Jay Michaelson
What the World Is, and what to do about It, p. 2

2. What enlightenment is

Enlightenment is the full knowledge of the foregoing section. Although in one sense this knowledge is quite simple to attain (after all, you have just read it), this knowledge is incomplete; it is an intellectual understanding of what the world is, but not experiential knowledge of it. "Map is not territory." One important example of this distinction is that human beings have evolved the tendency to see themselves as individuals, distinct from Being. Even though this thought is in direct contradiction with our current understanding of spacetime as One, the notion of 'self' in some form is necessary for even the most basic tasks needed for human genetic patterns to be preserved and reproduced, and is thus a fundamental principle of human self- understanding. Thus, to truly experience that one does not exist as an independent entity requires unlearning a basic and primal conception about the nature of the self and the universe. Moreover, because humans' rational faculties generally operate in a dualistic mode (separating the world into objects, and distinguishing between the world 'out there' and the self), they must be somehow set aside in order for accurate, non-dualistic perception to occur. Here too, however, basic principles of human thought, necessary for survival, must be unlearned in order for 'enlightenment' to occur.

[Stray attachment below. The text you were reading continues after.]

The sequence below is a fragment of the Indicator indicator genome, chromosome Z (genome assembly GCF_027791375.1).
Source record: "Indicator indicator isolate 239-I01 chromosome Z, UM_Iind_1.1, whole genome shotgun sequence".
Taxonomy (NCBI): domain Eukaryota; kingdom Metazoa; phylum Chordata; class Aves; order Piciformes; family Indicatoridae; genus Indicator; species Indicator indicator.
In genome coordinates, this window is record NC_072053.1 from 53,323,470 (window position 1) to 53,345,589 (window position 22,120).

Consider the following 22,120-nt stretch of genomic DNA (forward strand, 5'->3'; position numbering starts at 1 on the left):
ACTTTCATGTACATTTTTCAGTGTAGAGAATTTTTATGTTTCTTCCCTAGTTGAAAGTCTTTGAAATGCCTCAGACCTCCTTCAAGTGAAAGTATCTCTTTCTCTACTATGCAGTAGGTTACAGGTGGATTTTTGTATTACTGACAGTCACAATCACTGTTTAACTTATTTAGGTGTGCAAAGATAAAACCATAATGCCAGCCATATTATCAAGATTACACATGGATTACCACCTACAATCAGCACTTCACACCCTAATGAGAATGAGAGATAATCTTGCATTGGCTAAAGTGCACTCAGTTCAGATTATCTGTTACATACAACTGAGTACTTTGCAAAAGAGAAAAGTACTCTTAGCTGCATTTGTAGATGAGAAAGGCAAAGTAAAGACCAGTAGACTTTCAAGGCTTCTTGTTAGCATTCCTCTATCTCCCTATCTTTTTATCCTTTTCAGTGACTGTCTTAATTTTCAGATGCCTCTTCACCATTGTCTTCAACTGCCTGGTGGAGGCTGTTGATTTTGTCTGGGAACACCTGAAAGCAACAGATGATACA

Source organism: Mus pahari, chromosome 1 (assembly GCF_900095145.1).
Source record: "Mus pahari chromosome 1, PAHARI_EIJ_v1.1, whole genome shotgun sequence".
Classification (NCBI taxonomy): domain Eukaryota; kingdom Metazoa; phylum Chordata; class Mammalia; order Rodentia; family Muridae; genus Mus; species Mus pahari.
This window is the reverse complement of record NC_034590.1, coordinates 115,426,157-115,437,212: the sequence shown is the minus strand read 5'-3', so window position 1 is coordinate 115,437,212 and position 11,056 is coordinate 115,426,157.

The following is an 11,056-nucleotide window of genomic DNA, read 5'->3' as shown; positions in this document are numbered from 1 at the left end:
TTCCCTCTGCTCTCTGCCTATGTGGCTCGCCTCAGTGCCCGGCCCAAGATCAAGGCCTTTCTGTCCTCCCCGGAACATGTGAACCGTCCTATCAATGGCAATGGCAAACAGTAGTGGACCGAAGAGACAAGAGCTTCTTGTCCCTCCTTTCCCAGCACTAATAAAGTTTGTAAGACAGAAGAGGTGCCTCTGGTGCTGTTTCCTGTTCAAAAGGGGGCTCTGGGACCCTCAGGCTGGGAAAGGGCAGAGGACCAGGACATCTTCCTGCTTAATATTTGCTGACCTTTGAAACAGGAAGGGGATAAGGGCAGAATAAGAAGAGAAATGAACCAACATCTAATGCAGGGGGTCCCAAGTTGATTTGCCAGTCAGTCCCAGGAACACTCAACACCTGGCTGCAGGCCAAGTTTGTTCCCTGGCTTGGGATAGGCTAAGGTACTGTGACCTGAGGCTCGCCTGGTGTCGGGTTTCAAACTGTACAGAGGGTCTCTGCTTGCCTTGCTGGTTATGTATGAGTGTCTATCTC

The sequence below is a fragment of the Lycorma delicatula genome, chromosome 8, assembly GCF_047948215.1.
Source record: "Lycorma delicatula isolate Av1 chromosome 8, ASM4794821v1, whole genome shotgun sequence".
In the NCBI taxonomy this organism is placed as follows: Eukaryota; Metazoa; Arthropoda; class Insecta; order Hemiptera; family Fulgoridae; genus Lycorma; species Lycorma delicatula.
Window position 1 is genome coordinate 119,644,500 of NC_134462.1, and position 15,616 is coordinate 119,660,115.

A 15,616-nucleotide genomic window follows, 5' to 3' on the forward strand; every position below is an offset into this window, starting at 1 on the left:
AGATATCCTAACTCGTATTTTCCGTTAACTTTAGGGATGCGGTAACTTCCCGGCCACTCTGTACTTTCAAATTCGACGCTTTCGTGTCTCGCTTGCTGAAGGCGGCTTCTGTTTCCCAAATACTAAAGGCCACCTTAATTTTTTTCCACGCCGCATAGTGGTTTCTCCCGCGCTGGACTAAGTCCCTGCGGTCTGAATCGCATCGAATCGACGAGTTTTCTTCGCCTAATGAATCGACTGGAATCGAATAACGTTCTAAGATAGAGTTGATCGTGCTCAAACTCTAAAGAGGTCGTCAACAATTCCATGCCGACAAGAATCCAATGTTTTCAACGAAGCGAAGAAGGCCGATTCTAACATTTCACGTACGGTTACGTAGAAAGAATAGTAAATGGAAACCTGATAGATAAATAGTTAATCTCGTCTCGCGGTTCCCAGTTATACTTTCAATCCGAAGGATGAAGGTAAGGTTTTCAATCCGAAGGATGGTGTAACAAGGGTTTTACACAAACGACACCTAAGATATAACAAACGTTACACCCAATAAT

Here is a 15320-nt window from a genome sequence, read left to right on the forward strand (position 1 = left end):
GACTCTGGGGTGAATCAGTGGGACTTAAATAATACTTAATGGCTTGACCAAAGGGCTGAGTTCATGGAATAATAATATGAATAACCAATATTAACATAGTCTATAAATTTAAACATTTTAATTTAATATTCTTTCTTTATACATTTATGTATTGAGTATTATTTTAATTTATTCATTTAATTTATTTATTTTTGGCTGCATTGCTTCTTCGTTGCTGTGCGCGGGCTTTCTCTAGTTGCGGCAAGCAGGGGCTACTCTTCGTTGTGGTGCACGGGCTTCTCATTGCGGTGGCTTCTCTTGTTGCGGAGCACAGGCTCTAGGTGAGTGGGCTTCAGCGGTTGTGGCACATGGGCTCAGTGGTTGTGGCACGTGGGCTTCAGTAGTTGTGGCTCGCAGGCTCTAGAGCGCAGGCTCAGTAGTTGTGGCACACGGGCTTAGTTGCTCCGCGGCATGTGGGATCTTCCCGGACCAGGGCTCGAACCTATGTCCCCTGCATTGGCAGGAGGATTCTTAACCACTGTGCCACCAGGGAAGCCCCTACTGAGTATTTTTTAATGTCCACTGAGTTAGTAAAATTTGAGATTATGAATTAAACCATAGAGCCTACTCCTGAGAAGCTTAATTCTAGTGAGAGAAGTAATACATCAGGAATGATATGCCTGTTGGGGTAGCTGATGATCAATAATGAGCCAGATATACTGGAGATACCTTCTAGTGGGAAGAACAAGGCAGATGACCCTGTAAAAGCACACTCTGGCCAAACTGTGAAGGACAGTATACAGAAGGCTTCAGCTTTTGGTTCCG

One method for unlearning these (and other) basic errors is that of meditation, a process of suspending the mind's ordinary function so that a unitive perception/actualization of Being may occur. Many different practices of meditation exist. These practices so not convey information so much as open the mind to reality by quieting its ordinary function. "If only the doors of perception could be opened, the world would appear as it is: infinite."

It may be that the mind's operations may be altered by some other means, e.g. through pharmaceuticals that alter brain chemistry, and enlightened understanding may occur. However, thus far no such drugs have been found that do not also convey potentially damaging side-effects. In addition, because such drugs may also cause hallucinations, they may be unreliable for obtaining an accurate perception of Being.

Next: Is Enlightenment Worthwhile?

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February 2003

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Sam Brody

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what to do about it
Jay Michaelson

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